The Open Compute Project, a Facebook-started consortium aimed at making data storage more efficient, announced Wednesday that it is now working on a way to speed up innovation with regard to networking hardware. Facebook has partnered with companies such as Big Switch Networks, Broadcom, Cumulus Networks, Intel, Netronome, OpenDaylight, the Open Networking Foundation, and VMware to accomplish this.
As Graph Search starts to roll out to more users (it’s still in limited beta, with no date set for global rollout), people may be worried about how it affects their privacy. Marketo recently published an infographic, showing how users can update their profile information to ensure that nothing is compromised within Graph Search.
It’s probably not surprising that when Facebook users are 21, most of their friends are also in that same age bracket. It’s also not a shocker to say that men talk about sports on Facebook more than women. But how do trends change over time? Do 30-year-olds tend to talk about health more than new high-school graduates? A highly visual set of data from Wolfram Alpha brings Facebook’s social graph to life, showing how people connect and relate to each other on the social network.
Facebook is taking steps to make it easier for users with its new Timeline to add movies, TV shows, and celebrities they like to their profiles, reaching an agreement with Rovi to use data from its Rovi Video database.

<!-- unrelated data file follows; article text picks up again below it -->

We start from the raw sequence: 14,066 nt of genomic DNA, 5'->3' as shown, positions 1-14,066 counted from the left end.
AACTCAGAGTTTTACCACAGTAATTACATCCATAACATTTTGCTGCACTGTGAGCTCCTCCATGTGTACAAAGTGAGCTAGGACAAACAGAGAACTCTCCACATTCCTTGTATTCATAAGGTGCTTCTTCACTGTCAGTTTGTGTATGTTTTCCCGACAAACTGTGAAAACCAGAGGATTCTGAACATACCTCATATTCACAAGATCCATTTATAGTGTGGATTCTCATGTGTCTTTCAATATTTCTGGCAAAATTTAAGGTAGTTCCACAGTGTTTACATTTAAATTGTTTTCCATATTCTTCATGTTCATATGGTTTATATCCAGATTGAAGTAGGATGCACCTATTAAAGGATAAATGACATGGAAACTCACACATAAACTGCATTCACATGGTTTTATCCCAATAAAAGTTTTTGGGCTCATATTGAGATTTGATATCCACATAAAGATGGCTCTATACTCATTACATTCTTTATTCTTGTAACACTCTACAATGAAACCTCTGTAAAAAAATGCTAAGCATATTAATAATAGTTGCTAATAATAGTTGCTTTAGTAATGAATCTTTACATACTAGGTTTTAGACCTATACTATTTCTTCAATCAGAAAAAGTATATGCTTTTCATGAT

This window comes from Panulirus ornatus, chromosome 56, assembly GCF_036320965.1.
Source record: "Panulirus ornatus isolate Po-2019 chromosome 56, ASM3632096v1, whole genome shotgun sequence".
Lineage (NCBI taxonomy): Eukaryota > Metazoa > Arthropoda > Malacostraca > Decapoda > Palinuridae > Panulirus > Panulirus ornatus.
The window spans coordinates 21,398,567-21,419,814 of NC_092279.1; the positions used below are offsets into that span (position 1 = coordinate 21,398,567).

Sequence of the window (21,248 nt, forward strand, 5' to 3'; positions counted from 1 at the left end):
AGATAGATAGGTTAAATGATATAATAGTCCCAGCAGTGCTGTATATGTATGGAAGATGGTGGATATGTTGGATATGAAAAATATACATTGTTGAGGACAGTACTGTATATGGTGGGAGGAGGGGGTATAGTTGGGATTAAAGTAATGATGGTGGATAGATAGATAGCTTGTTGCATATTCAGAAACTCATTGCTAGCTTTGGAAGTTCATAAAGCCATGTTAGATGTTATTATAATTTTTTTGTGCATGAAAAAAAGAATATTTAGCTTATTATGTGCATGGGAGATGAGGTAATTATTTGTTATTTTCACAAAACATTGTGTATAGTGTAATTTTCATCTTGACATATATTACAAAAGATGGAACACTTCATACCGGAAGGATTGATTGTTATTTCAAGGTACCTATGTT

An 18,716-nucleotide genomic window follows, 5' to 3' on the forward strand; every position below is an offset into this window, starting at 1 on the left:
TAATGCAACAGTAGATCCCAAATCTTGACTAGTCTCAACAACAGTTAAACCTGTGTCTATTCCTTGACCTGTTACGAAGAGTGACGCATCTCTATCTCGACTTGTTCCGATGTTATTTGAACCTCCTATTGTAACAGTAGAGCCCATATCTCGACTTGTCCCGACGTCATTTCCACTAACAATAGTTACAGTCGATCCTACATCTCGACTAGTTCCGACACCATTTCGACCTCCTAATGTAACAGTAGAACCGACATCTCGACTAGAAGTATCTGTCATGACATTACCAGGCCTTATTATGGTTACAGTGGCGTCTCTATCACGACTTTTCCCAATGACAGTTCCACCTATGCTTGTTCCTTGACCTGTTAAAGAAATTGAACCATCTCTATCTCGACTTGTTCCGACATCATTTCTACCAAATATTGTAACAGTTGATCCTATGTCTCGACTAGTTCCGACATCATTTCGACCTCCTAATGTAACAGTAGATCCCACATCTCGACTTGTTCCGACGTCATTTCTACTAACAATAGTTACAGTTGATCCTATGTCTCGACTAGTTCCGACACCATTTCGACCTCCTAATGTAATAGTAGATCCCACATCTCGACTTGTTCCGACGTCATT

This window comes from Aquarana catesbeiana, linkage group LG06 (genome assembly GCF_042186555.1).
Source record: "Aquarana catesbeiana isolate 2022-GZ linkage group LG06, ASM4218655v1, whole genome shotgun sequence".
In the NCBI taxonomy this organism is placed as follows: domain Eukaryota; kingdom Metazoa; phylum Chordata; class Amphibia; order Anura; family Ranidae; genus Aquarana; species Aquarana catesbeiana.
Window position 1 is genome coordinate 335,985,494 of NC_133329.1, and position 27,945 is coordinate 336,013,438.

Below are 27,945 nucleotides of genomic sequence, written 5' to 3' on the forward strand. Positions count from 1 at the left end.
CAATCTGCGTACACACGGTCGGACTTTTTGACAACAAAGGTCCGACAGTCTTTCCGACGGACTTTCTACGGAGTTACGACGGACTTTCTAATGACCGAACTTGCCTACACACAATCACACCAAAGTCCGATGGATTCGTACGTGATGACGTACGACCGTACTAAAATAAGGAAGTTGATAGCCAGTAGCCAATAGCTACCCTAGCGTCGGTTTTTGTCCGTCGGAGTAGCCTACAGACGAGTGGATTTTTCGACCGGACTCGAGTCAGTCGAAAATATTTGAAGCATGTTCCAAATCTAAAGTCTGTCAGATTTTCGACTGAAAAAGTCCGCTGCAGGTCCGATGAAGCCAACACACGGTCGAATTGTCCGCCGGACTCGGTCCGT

When Facebook announced Home, a heavily integrated mobile platform for Android phones, many people were worried that it represented just another invasion of privacy by the social network. While Facebook will become a bigger part of users’ mobile experiences, the company swears that Home does not take any more information than its native application or the desktop version of the site. Facebook’s Michael Richter (chief privacy officer) and Erin Egan (chief privacy officer of policy) attempted to address users’ concerns in a recent blog post.
It’s no secret that Facebook in recent years has become a data company. The more data Facebook has about its users — such as gender, education, likes, and location — the better it can serve targeted ads. But Facebook has to strike a cautious balance with regard to targeting. Whereas many users see ads that are wholly irrelevant, many others feel that Facebook can be too invasive when it comes to advertising.
What makes someone share a story on Facebook? If the original post comes from a celebrity such as George Takei, maybe it was a funny post. If it comes from a close friend, maybe it’s an announcement. If it’s from a high school classmate they haven’t spoken to in years, maybe it’s something thought-provoking. Dean Eckles, a member of the data science team at Facebook, spoke at Tahoe Snowcial in Nevada about how the connection between users influences how they share on the social network.
How does Facebook manage its ever-growing plethora of servers, configurations, administrative access policies, and the other tasks that go along with its volumes of data? Part of that answer now lies in Private Chef from cloud infrastructure automation provider Opscode.
In recent days, Facebook has been cutting off data access to applications that have been using it in ways that either compete with or replicate what the social network does — first with Voxer, then Wonder, and most recently Vine. Facebook Director of Platform Partnerships and Operations Justin Osofsky clarified his company’s stance with regard to sharing data. In essence, apps that allow users to share data back to Facebook are OK, while those that do not violate the site’s platform policy.